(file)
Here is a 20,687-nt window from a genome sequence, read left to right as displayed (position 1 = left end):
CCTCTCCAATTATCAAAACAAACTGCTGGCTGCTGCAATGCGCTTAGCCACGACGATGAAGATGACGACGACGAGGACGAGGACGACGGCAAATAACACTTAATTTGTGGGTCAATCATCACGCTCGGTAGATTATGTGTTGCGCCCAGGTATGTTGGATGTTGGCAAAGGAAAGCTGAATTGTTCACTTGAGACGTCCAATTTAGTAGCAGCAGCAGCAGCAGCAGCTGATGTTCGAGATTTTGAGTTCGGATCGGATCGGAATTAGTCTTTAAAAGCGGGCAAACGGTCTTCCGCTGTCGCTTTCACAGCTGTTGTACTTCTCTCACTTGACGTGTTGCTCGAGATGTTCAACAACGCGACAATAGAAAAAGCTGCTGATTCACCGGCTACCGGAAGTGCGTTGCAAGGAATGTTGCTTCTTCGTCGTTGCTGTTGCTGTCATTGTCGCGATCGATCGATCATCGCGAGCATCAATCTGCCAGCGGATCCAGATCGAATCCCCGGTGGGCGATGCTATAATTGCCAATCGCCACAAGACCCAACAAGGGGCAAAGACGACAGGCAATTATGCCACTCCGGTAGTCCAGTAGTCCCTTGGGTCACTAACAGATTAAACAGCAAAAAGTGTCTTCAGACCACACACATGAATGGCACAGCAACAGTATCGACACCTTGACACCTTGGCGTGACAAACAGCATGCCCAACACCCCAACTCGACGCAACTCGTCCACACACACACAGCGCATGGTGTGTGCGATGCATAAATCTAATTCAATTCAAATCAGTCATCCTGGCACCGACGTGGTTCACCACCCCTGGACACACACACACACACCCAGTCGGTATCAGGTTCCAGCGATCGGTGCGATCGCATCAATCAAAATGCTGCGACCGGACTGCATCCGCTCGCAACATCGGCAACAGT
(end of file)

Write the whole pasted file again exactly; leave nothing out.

Here is a 20,687-nt window from a genome sequence, read left to right as displayed (position 1 = left end):
CCTCTCCAATTATCAAAACAAACTGCTGGCTGCTGCAATGCGCTTAGCCACGACGATGAAGATGACGACGACGAGGACGAGGACGACGGCAAATAACACTTAATTTGTGGGTCAATCATCACGCTCGGTAGATTATGTGTTGCGCCCAGGTATGTTGGATGTTGGCAAAGGAAAGCTGAATTGTTCACTTGAGACGTCCAATTTAGTAGCAGCAGCAGCAGCAGCAGCTGATGTTCGAGATTTTGAGTTCGGATCGGATCGGAATTAGTCTTTAAAAGCGGGCAAACGGTCTTCCGCTGTCGCTTTCACAGCTGTTGTACTTCTCTCACTTGACGTGTTGCTCGAGATGTTCAACAACGCGACAATAGAAAAAGCTGCTGATTCACCGGCTACCGGAAGTGCGTTGCAAGGAATGTTGCTTCTTCGTCGTTGCTGTTGCTGTCATTGTCGCGATCGATCGATCATCGCGAGCATCAATCTGCCAGCGGATCCAGATCGAATCCCCGGTGGGCGATGCTATAATTGCCAATCGCCACAAGACCCAACAAGGGGCAAAGACGACAGGCAATTATGCCACTCCGGTAGTCCAGTAGTCCCTTGGGTCACTAACAGATTAAACAGCAAAAAGTGTCTTCAGACCACACACATGAATGGCACAGCAACAGTATCGACACCTTGACACCTTGGCGTGACAAACAGCATGCCCAACACCCCAACTCGACGCAACTCGTCCACACACACACAGCGCATGGTGTGTGCGATGCATAAATCTAATTCAATTCAAATCAGTCATCCTGGCACCGACGTGGTTCACCACCCCTGGACACACACACACACACCCAGTCGGTATCAGGTTCCAGCGATCGGTGCGATCGCATCAATCAAAATGCTGCGACCGGACTGCATCCGCTCGCAACATCGGCAACAGT